At first we were confused. The East thought that we were West, while the West considered us to be East. Some of us misunderstood our place in this clash of currents, so they cried that we belong to neither side, and others that we belong exclusively to one side or the other. But I tell you, Irinej, we are doomed by fate to be the East on the West, and the West on the East, to acknowledge only heavenly Jerusalem beyond us, and here on earth-no one.
–St. Sava to Irinej, 13th century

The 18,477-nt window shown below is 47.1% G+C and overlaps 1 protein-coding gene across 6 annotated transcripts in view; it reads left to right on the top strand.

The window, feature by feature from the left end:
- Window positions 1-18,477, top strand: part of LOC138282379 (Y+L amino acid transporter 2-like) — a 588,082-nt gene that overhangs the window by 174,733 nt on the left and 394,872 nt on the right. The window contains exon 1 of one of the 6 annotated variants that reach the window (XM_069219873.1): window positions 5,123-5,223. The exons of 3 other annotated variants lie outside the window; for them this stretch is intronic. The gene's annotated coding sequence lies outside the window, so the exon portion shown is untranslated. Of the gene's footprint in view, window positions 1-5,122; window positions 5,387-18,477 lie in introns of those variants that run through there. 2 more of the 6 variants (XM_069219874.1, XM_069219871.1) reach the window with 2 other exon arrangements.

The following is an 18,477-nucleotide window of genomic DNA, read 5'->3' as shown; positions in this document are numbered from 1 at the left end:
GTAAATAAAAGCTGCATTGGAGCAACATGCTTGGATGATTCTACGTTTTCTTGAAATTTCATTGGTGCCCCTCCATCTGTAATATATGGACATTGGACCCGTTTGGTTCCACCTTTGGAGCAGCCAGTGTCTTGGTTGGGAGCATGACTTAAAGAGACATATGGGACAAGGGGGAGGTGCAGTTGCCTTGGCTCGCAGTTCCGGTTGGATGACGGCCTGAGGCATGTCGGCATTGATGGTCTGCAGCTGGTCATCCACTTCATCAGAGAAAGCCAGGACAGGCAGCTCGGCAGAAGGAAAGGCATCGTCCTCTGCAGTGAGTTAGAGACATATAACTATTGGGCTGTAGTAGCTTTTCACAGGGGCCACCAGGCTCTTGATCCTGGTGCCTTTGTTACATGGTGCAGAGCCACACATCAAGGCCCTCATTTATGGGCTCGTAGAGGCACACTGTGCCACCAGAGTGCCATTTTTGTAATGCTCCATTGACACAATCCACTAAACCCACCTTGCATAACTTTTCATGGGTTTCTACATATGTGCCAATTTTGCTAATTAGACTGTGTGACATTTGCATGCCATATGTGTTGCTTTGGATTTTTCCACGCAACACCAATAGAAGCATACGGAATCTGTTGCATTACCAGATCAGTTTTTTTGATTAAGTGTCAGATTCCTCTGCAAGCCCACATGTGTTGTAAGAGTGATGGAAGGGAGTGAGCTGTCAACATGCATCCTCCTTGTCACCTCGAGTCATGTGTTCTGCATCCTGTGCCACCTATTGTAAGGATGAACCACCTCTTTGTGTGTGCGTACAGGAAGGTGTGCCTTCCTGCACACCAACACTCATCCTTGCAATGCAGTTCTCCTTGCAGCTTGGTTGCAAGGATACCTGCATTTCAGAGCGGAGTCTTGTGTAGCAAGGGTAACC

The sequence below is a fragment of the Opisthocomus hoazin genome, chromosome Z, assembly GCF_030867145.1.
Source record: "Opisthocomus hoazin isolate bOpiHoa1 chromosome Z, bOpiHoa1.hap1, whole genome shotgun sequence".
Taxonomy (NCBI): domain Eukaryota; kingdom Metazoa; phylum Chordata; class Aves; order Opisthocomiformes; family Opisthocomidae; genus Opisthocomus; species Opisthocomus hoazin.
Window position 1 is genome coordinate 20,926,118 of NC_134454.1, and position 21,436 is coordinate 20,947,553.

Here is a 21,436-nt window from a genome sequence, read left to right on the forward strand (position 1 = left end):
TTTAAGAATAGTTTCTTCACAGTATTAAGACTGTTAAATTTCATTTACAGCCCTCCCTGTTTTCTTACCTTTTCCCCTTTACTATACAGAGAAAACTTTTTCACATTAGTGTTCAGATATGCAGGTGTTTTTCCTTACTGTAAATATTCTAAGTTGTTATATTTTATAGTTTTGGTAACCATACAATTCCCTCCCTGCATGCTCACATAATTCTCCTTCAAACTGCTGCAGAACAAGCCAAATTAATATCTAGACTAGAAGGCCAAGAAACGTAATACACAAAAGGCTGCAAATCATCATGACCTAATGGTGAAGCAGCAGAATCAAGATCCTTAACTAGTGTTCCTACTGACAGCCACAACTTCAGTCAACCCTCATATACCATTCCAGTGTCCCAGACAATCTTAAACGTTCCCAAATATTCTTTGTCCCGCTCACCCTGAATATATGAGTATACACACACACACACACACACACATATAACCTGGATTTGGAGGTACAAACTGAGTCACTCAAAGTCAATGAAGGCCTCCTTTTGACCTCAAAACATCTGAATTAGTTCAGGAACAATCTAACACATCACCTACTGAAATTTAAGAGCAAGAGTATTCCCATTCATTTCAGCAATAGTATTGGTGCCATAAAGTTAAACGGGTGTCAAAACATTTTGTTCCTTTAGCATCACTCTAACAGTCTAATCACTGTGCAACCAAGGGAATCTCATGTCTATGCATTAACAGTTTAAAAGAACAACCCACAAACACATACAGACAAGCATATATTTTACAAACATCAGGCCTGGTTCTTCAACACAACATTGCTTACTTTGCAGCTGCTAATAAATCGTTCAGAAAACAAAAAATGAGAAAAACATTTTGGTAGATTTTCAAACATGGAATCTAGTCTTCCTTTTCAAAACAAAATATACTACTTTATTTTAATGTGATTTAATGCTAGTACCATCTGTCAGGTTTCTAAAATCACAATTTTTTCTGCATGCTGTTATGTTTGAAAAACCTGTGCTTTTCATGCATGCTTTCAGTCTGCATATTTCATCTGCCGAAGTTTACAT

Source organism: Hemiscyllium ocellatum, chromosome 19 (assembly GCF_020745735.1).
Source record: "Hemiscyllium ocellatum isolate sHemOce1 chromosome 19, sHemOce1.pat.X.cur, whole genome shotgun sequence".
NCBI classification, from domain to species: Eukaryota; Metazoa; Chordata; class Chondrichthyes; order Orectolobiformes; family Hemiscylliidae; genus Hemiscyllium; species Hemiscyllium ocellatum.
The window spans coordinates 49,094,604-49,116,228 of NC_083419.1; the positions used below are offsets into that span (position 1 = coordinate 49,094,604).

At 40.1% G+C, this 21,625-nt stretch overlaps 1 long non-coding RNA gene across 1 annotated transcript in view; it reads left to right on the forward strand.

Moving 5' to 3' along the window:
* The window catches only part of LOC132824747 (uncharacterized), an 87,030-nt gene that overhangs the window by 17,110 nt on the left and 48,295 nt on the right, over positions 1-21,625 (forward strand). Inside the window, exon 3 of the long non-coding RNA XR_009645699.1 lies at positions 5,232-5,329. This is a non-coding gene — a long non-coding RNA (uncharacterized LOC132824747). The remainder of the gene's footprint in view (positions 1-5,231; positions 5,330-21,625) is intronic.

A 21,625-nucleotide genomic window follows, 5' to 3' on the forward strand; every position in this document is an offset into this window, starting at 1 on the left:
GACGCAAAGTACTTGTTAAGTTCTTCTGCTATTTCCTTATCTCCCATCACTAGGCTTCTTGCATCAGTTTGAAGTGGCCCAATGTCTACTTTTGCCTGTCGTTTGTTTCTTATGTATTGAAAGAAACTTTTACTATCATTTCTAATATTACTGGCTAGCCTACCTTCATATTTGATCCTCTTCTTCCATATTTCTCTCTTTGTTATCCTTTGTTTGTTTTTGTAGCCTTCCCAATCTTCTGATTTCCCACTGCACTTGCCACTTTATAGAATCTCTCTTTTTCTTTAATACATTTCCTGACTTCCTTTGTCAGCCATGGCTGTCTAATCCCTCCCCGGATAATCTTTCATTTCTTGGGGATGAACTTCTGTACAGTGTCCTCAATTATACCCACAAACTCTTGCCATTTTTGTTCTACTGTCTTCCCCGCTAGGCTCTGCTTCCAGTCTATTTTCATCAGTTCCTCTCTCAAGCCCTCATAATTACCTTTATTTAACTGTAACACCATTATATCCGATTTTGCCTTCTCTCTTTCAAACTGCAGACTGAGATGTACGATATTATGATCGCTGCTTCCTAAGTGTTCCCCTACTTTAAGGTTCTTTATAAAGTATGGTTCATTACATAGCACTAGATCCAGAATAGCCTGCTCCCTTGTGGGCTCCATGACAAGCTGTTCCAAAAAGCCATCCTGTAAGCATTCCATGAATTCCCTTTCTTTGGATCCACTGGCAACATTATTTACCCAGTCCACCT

Since the early 1980s, the crisis of Yugoslav society has been brought to public awareness through discussions in the mass media, both within Yugoslavia and outside of the country. While the causes of the crisis were initially analyzed within the framework of the ideology of Yugoslav self-management socialism, the past several years have seen increasing use by politicians and writers from the northwestern parts of the country of an orientalist rhetoric that relies for its force on an ontological and epistemological distinction between (north)west and (south)east